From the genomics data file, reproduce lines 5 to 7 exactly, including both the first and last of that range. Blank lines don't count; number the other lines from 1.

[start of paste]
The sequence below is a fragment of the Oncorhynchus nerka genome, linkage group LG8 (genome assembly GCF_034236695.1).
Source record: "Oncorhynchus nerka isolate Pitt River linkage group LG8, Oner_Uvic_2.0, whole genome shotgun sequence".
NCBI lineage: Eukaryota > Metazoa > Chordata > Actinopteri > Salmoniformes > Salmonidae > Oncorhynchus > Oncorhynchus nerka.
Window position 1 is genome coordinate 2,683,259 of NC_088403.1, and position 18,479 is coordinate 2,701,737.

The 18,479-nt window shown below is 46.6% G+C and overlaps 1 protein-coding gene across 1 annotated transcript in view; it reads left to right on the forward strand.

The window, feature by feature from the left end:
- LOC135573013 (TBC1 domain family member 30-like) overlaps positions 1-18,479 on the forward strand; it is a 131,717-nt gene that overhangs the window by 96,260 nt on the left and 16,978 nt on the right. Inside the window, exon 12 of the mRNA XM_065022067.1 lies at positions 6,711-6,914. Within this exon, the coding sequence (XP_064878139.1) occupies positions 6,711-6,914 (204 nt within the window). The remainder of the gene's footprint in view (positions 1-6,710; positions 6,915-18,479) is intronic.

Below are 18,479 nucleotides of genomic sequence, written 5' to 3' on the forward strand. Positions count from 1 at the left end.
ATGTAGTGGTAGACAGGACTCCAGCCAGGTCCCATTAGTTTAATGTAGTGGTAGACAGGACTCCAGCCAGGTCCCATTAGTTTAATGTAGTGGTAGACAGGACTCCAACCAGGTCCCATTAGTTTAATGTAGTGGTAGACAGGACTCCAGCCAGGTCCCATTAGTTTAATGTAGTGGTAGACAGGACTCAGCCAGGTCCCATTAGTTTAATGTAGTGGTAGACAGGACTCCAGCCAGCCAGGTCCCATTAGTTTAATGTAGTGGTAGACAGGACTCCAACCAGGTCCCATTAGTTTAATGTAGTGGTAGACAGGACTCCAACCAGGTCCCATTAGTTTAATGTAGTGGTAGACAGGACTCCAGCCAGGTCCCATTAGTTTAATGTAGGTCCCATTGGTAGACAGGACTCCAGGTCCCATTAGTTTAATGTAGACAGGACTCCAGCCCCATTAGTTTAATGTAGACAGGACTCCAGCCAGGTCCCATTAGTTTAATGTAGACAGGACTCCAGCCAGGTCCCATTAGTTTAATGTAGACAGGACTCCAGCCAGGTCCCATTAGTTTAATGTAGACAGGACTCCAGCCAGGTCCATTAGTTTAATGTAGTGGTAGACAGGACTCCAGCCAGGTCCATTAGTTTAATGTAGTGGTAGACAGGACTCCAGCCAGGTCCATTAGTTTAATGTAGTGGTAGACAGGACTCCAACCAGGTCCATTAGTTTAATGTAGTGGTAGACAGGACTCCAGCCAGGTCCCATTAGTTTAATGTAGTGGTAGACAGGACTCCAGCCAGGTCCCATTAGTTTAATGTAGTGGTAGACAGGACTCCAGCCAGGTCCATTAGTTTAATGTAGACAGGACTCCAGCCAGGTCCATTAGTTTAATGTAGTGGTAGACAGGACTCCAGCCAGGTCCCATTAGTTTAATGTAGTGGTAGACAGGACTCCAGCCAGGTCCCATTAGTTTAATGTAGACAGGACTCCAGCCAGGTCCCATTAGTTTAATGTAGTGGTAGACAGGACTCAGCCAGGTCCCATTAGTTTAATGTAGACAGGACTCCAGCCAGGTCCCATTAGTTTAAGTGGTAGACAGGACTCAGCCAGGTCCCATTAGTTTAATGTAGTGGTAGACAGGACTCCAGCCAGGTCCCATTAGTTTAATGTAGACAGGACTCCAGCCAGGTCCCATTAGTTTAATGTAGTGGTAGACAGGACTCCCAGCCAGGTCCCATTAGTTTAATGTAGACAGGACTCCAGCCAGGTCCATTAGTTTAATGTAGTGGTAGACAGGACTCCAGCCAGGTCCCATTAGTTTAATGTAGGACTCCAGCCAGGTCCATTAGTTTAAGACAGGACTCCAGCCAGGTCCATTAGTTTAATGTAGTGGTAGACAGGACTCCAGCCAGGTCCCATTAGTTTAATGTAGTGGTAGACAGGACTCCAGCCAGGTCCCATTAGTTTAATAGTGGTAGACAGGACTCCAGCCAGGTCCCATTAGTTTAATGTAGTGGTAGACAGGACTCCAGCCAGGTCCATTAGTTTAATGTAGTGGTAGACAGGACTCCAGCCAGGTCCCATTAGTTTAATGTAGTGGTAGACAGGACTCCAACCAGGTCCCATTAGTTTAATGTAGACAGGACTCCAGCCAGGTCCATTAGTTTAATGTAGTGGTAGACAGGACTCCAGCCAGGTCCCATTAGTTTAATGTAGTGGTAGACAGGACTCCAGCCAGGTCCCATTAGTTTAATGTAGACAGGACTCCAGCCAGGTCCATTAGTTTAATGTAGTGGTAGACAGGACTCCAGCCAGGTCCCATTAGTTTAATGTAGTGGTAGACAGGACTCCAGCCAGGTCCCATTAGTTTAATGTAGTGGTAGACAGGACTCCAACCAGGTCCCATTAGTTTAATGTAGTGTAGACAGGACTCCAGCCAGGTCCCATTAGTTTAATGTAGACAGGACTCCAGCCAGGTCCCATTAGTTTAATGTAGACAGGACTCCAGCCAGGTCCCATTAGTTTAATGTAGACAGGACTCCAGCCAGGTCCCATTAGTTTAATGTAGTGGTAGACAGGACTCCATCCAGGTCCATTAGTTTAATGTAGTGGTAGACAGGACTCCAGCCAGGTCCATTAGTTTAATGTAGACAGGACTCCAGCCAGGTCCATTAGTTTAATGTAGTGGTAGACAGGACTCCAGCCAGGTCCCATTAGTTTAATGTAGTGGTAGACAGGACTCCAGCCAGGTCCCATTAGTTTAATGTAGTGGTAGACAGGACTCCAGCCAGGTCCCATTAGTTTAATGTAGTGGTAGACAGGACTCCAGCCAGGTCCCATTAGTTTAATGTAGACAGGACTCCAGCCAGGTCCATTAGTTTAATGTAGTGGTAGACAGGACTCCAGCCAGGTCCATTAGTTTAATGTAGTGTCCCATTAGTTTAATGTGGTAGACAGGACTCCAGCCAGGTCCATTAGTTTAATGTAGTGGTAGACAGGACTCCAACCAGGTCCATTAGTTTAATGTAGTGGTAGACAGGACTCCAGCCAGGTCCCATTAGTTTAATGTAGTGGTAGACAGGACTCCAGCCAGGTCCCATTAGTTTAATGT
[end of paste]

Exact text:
The 18,479-nt window shown below is 46.6% G+C and overlaps 1 protein-coding gene across 1 annotated transcript in view; it reads left to right on the forward strand.

The window, feature by feature from the left end:
- LOC135573013 (TBC1 domain family member 30-like) overlaps positions 1-18,479 on the forward strand; it is a 131,717-nt gene that overhangs the window by 96,260 nt on the left and 16,978 nt on the right. Inside the window, exon 12 of the mRNA XM_065022067.1 lies at positions 6,711-6,914. Within this exon, the coding sequence (XP_064878139.1) occupies positions 6,711-6,914 (204 nt within the window). The remainder of the gene's footprint in view (positions 1-6,710; positions 6,915-18,479) is intronic.